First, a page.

Residence defined

The INA defines residence as “the place of general abode” and “the place of general abode” of a person as his or her principal, actual dwelling place in fact, without regard to intent. So therefore residence is where a person actually lives whether it was his intention to make it his residence or not [5]. For this reason (and for the issue of abandonment, not discussed here), a lawful permanent resident should seek legal advice before going abroad for anything more than a brief and casual visit.

Breaking continuous residence

Under current immigration regulations [6] absence for a continuous period of between six months and a year during the period for which continuous residence is required create a presumption of a break or disruption in the continuous residence. The naturalization petitioner has the burden to present evidence (discussed below) to rebut the presumption. If the petitioner presents satisfactory evidence he or she has continuous residence despite absence of 6 months to one year from the United States. With limited exceptions involving work overseas for the United States government and US government contractors, if the petitioner for naturalization has been continuously absent from the United States in excess of one year during the period for which continuous residence is required, then there is a break in continuous residence as a matter of law.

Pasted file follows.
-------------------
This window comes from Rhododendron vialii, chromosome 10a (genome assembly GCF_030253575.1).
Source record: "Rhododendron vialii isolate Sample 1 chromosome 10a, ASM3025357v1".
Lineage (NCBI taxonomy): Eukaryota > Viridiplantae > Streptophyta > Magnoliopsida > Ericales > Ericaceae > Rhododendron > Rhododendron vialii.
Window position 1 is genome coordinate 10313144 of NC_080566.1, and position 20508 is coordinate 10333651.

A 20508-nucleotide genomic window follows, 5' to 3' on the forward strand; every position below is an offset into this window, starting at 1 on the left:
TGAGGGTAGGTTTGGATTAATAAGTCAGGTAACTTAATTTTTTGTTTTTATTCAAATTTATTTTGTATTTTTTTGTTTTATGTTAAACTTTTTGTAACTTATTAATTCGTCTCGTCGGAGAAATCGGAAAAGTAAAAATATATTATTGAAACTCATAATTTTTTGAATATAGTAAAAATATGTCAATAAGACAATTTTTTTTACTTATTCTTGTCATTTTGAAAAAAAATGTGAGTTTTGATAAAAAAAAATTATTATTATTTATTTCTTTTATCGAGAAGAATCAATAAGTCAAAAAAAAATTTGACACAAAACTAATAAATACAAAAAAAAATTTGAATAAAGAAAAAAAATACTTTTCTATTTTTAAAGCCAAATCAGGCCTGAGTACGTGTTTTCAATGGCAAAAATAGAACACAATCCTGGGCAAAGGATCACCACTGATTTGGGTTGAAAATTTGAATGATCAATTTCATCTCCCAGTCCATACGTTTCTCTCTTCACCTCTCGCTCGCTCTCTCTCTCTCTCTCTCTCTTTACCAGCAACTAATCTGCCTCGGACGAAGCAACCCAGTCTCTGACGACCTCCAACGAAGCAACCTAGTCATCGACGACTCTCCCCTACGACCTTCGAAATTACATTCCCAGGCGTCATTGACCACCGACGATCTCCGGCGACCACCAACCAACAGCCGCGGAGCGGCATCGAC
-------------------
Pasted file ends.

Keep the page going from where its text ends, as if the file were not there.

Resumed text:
Overcoming presumption of a break in continuous residence for applicant’s absence for between 6 months and one year.

To rebut a presumption of a break in continuous residence because of a prolonged absence from the United States for between 6 months and one year, a petitioner can submit documentary evidence showing that during the absence:

(A) She did not stop her employment in the United States;

(B) Her immediate family remained in the United States;

(C) She retained full access to his or her United States home; or

(D) She did not obtain employment while abroad.

________________________________________

[1] See, Abdul-Khalek v. Jenifer, 890 F. Supp. 666 (E.D. Mich. 1995)

[2] Id.

[3] United States v. Camean, 174 F.2d 151, 153 (2d Cir. 1949)